After Fiji

I leave Fiji and its summer behind. Some days sizzling above 100 degrees F, westerlies would push hot air into your face smelling of dust and sugar. Even the ocean was more than lukewarm when I snorkeled over shallow patches of seagrass or soft coral fields. I leave Fiji and its sorrows behind. They’re really my sorrows, or perhaps my hubris, failed expectations that believed their own lies. I thought I knew paradise’s tricks. The further I fly from Fiji, though, the less I call them failures. 

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I came to Fiji to unpack the relationship between resorts and community restoration efforts. Coral gardening tables, mainly, which at their best aid in the rehabilitation of a bleached reef’s genetic pool. I lived with Austin, who ultimately was occupied with his efforts at the farm and couldn’t take me to the restoration sites he knew about. While I lived with him though, I learned about managing a farm and the ways he struggled with local and international NGOs. I saw what it would take to make Fiji’s agricultural system more sustainable, and how one conservationist made a lifestyle out of his beliefs.

 Austin did get a chance to show me one resort: Shangri-La. It’s a family resort, where marine conservation becomes a consumable and educational experience. Families can pay US$20 to build a “fish house,” a shelter for reef fish and potential artificial reef substrate. Some families from Australia and New Zealand come back every year, marine-biologists-in-training returning to assess sites from prior years. There’s a really wonderful marine education center accessible to local school groups; Austin was concerned the Fijians running the conservation program weren’t getting enough funding and encouraged an educator to make a case for more funds. The educator seemed nonplussed. Austin has good ideas for where village-hotel conservation programs can go, but is often occupied with the day-to-day at the farm and without time to start up new projects. 

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I lived in Suva for, in total, about two weeks trying to study for the GREs, write articles and reports, and take care of miscellany. Then New York needed to happen, so before I left Fiji I decided to check in on one of the really old coral tables Austin had helped install as a case study. It was situated south of Ovalau, home to Fiji’s first capital, Levuka, on the teeny island of Caqualai (pronounced Than-GUH-lai). I hopped on a bus, then a ferry, then back on the bus to catch a skiff in Levuka. 

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Levuka is a UNESCO world heritage site, colonial buildings nestled into a small volcanic island in the town where Fijian chiefs signed the islands away to the British. The fury over this exchange is apparent in the tourist materials around the town. I met a pastor who attended a local climate summit and now includes marine conservation and sea level rise solutions in his sermons. It was very, very hot.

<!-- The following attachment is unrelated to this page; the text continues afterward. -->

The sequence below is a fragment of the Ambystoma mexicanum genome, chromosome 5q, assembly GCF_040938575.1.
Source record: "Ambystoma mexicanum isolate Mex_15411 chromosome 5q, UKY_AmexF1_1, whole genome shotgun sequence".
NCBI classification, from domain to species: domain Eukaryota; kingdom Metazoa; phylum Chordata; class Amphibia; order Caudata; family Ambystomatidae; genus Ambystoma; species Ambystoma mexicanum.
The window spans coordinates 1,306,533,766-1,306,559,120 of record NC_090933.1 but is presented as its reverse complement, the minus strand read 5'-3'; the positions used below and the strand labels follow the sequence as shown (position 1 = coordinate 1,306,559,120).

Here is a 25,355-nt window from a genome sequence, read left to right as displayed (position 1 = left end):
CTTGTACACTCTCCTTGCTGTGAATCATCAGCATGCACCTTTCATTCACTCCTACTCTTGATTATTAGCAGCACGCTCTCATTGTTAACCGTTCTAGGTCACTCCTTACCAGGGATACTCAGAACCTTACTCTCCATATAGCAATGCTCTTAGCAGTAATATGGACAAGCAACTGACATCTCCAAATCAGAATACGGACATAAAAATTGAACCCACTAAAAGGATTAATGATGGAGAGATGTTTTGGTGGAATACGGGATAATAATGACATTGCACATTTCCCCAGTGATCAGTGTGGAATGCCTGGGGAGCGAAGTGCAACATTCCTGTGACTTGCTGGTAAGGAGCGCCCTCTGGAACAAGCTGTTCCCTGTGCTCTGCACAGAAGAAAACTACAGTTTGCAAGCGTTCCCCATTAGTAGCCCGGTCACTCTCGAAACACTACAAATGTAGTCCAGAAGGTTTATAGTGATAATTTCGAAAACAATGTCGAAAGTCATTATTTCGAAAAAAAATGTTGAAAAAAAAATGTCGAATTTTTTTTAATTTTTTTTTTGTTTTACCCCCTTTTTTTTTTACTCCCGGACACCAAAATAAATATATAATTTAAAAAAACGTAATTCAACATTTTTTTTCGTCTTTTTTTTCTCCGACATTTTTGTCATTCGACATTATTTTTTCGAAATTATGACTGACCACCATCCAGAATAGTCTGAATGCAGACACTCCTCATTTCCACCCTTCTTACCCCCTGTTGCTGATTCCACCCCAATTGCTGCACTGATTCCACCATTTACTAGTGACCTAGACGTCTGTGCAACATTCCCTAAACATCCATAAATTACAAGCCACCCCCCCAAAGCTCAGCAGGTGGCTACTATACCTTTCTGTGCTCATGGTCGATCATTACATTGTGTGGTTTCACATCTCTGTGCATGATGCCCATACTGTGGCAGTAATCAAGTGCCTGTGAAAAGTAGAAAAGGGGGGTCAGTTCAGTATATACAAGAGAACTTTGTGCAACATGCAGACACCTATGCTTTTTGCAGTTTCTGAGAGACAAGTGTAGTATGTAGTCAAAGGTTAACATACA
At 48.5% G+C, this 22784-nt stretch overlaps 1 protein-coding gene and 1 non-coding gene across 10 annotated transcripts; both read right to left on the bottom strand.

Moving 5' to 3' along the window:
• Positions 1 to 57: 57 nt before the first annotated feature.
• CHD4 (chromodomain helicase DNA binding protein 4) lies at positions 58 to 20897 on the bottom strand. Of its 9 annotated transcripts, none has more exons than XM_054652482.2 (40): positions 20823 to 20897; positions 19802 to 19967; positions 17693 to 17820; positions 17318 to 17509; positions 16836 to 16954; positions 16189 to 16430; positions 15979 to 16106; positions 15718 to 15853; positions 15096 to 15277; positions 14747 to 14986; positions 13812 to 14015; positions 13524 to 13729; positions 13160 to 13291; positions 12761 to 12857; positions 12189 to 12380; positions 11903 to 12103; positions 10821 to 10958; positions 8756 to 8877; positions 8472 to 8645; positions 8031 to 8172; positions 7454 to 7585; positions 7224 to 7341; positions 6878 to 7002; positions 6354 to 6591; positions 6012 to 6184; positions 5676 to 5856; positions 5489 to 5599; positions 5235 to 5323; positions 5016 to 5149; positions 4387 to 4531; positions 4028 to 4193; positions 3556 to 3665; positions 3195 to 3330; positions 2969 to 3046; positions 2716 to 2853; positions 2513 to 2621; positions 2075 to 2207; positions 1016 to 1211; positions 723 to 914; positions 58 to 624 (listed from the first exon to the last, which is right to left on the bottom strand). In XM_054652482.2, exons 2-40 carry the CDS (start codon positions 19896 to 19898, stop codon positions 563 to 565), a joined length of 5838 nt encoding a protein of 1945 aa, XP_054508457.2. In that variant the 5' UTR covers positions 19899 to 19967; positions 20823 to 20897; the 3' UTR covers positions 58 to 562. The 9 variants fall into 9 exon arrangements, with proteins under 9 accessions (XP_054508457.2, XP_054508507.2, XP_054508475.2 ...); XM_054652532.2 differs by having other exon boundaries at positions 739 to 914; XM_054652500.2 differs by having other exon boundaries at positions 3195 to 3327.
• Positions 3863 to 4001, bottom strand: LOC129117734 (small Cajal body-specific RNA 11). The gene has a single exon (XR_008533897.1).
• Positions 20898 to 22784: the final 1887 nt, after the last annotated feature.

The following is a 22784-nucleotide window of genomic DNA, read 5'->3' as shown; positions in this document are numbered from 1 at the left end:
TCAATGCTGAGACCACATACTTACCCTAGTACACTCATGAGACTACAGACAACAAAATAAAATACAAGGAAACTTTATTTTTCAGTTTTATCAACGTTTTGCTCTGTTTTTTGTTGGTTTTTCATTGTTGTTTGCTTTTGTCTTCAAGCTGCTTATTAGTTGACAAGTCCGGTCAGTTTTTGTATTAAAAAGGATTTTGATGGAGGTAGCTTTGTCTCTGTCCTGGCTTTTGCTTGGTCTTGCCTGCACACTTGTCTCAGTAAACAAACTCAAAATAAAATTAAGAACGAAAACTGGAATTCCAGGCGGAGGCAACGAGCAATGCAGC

When I got to Caqualai, I was very surprised to find a group of volunteers renting out half of the hostel with a program called Global Vision International (one of those paid volunteer programs). They were all sweet volunteers, with a young 20-something staff, working on CoralWatch surveys, SCUBA certifications, and marine education programs for the schools on neighboring Moturiki. One 70-year old woman was learning to dive and do surveys after her husband passed away, seeing the world. I had an amazing solo snorkel with a juvi. White Tip, swimming back with the current from Snake Island where sea snakes curl up together during low tide. It was a redeeming trip. 

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When I came back from New York, I had a six days left in Fiji. Three days to cram for the GREs and get my belongings together while I recovered from a cold and while my skin decided to throw an utter fit, still reeling from seeing so many people who are so important to me. I took the GREs on my birthday, totally miserable. 

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I missed a few interesting project items in Fiji. I wanted to go to Walt Smith, a plant that grows and harvests coral for aquariums. I missed an active community project in the North Austin’d told me was no longer operational. Overall, Fiji time kept me a little lethargic, and I didn’t learn quickly enough that most Fijians take weeks to answer emails but are constantly on their phones – methods of communication aren’t universal, and that’s on me as a researcher. 

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My last day in Fiji was the date of my birthday in the States, and home didn’t feel so far away. I watched Rugby with the staff and visitors at the airport hotel, yelling and squealing. I ate kokoda, my absolute favorite local dish (stewed fish in cold coconut milk, so delicious). The excitement of going to a place I truly don’t know, Hong Kong, kept me up late. It is totally possible I left Fiji too early, but I,m ready to harken in new beginnings with the Chinese New Year this week. 

Here’s to new beginnings, 

Rennie

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